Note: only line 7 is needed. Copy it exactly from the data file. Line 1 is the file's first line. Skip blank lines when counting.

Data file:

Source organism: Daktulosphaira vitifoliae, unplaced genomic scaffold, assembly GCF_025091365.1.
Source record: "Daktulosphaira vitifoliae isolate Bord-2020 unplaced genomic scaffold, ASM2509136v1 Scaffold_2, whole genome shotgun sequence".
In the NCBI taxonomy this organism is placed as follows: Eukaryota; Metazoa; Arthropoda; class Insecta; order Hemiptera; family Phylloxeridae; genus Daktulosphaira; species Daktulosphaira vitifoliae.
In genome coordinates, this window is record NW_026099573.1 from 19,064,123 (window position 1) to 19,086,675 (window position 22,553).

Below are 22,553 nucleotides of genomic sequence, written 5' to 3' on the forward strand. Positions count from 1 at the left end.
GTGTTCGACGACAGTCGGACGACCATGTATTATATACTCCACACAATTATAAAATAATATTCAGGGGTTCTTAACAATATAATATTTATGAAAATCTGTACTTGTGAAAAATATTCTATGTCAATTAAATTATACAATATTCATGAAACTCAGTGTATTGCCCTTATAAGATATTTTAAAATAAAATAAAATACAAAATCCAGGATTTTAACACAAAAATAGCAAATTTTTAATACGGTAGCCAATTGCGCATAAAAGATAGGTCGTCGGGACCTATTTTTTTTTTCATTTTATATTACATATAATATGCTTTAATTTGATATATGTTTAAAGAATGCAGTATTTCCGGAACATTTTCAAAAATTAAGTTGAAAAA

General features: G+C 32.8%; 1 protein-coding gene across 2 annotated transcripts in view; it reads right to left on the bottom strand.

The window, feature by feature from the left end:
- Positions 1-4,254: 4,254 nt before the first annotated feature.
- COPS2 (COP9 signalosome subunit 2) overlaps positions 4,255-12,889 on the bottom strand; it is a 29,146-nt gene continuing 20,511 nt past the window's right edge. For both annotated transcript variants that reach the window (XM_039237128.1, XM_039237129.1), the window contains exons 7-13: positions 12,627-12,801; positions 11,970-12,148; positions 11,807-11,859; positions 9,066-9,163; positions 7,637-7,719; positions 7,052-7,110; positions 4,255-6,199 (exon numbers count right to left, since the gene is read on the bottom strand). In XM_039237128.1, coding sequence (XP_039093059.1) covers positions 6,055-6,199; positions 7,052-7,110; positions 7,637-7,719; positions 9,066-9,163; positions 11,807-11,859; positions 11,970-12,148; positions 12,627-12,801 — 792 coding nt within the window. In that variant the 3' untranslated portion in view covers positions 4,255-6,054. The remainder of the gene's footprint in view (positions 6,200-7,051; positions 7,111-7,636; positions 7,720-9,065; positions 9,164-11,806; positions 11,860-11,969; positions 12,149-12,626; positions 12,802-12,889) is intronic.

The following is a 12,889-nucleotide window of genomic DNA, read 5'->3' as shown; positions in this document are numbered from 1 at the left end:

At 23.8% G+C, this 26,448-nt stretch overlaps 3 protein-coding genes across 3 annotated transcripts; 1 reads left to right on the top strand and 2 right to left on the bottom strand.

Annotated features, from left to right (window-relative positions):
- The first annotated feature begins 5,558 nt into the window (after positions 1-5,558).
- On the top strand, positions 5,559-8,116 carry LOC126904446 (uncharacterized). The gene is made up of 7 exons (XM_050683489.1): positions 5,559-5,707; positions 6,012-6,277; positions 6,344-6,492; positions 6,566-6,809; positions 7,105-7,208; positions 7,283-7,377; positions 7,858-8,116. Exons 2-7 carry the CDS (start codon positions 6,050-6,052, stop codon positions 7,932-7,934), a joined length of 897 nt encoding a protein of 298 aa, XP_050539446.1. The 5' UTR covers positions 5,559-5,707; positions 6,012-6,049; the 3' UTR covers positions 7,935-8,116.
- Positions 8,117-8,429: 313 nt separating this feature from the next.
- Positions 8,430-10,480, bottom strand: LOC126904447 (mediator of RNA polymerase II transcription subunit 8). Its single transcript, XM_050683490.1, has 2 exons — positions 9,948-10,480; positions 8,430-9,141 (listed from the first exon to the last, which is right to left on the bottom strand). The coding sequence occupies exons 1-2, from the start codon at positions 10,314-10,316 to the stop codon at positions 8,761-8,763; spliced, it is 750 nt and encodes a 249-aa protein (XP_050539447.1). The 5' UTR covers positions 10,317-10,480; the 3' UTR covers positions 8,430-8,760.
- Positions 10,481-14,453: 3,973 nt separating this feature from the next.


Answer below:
General features: G+C 32.8%; 1 protein-coding gene across 2 annotated transcripts in view; it reads right to left on the bottom strand.